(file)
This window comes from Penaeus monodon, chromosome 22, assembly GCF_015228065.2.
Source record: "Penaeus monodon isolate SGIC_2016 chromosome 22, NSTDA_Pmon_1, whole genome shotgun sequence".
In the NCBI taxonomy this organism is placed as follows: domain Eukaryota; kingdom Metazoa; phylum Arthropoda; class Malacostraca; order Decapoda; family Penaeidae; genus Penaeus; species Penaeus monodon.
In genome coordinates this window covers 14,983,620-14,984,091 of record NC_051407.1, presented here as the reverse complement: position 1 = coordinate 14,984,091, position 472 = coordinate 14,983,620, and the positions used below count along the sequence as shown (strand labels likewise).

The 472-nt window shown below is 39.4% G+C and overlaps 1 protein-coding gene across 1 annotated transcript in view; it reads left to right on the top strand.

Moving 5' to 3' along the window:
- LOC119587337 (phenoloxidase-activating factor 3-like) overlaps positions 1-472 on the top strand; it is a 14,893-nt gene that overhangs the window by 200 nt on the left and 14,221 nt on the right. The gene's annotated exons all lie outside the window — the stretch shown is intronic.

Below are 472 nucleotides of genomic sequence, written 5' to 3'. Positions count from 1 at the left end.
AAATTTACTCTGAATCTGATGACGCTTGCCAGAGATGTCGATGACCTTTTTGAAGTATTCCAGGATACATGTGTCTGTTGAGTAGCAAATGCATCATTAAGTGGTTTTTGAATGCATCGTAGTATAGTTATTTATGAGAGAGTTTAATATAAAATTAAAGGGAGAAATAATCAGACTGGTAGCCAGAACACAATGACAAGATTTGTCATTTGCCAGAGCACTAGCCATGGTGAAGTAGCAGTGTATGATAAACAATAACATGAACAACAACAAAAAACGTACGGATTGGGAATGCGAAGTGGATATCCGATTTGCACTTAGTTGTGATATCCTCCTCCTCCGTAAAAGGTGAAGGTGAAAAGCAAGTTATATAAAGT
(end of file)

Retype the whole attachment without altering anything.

This window comes from Penaeus monodon, chromosome 22, assembly GCF_015228065.2.
Source record: "Penaeus monodon isolate SGIC_2016 chromosome 22, NSTDA_Pmon_1, whole genome shotgun sequence".
In the NCBI taxonomy this organism is placed as follows: domain Eukaryota; kingdom Metazoa; phylum Arthropoda; class Malacostraca; order Decapoda; family Penaeidae; genus Penaeus; species Penaeus monodon.
In genome coordinates this window covers 14,983,620-14,984,091 of record NC_051407.1, presented here as the reverse complement: position 1 = coordinate 14,984,091, position 472 = coordinate 14,983,620, and the positions used below count along the sequence as shown (strand labels likewise).

The 472-nt window shown below is 39.4% G+C and overlaps 1 protein-coding gene across 1 annotated transcript in view; it reads left to right on the top strand.

Moving 5' to 3' along the window:
- LOC119587337 (phenoloxidase-activating factor 3-like) overlaps positions 1-472 on the top strand; it is a 14,893-nt gene that overhangs the window by 200 nt on the left and 14,221 nt on the right. The gene's annotated exons all lie outside the window — the stretch shown is intronic.

Below are 472 nucleotides of genomic sequence, written 5' to 3'. Positions count from 1 at the left end.
AAATTTACTCTGAATCTGATGACGCTTGCCAGAGATGTCGATGACCTTTTTGAAGTATTCCAGGATACATGTGTCTGTTGAGTAGCAAATGCATCATTAAGTGGTTTTTGAATGCATCGTAGTATAGTTATTTATGAGAGAGTTTAATATAAAATTAAAGGGAGAAATAATCAGACTGGTAGCCAGAACACAATGACAAGATTTGTCATTTGCCAGAGCACTAGCCATGGTGAAGTAGCAGTGTATGATAAACAATAACATGAACAACAACAAAAAACGTACGGATTGGGAATGCGAAGTGGATATCCGATTTGCACTTAGTTGTGATATCCTCCTCCTCCGTAAAAGGTGAAGGTGAAAAGCAAGTTATATAAAGT